A grayish green hairs on the wings of the Saddled Prominent help camouflage this moth on the trunks of a variety of deciduous trees.
The gray-green hues of some individuals, or the brown-gray shades of other Saddled Prominent Moths allow it to better blend in with its forest habitat. Active throughout the summer, up to two broods can be produced which can stress host trees.
Adult Saddled Prominents are first active in late spring/early summer when they immediately get to work on reproducing. They are nocturnal and egg-laying is done at night. Females can lay hundreds of fertilized eggs on the higher leaves of maple, oak, sumac, witchhazel, and apple trees. Caterpillars are fleshy and green or yellow with brown markings at the middle of the body, where one would see the saddle on a horse. These hungry caterpillars can defoliate a tree, leaving only the skeletons of leaves behind. Fortunately, despite the large number of mouths, many trees can withstand the foliage loss. Sustained feeding may diminish sap production, a concern for maple syrup harvesters. After one to three years, local birds and other insects eat them and wasps parasitize them, creating a biological control that stems outright devastation.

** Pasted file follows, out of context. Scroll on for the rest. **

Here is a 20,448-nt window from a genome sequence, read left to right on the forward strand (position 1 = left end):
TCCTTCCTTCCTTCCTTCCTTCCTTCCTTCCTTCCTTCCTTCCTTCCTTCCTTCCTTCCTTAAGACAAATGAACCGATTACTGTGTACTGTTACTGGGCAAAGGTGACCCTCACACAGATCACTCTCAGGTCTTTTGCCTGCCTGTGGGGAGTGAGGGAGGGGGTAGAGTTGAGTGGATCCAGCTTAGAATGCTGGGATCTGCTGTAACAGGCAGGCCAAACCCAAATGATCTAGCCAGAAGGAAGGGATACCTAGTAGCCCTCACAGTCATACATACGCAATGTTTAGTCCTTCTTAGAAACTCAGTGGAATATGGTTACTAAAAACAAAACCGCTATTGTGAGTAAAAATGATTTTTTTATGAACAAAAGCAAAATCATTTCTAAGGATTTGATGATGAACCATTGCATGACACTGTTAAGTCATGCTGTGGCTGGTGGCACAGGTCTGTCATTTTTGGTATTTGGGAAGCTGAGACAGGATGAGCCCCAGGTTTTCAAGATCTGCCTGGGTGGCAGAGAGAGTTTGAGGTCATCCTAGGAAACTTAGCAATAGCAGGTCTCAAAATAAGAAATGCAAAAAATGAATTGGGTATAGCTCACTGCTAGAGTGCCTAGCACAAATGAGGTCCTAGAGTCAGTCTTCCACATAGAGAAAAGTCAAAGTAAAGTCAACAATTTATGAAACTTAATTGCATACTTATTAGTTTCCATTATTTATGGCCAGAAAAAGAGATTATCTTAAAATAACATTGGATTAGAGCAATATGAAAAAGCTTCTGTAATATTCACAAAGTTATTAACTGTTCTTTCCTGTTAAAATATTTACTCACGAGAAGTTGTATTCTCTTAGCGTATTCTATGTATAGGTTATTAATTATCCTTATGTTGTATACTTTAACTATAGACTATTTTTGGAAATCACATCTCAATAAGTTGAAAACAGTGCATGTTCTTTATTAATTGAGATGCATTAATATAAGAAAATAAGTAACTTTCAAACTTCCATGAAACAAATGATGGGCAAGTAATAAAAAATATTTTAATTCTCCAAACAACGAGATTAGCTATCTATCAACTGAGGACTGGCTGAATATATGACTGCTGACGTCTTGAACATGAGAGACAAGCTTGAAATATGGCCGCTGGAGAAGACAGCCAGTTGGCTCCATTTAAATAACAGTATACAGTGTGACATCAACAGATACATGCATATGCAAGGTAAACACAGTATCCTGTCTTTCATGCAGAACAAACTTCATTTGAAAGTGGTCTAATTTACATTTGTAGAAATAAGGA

Scientific Name: Heterocampa guttivitta
Butterfly or Moth
Size (Adult; Length): 23mm to 25mm (0.90in to 0.98in)
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Butterfly and Moth Anatomy
Antennae: Butterflies and Moths have a pair of antennae on the head used as sensors.
Head: The head is home to the insect's eyes, antennae, and proboscis.
Thorax: Home to the three pairs of legs as well as vital internal organs.
Abdomen: Contains vital internal organs such as the heart(s) and reproduction facilities.
Forewing: The upper, forward wing pair used for flying.
Hindwing: The lower, rearward wing pair used for flying.
NOTE: Butterflies and Moths are part of the Lepidopteran order as they share many similarities.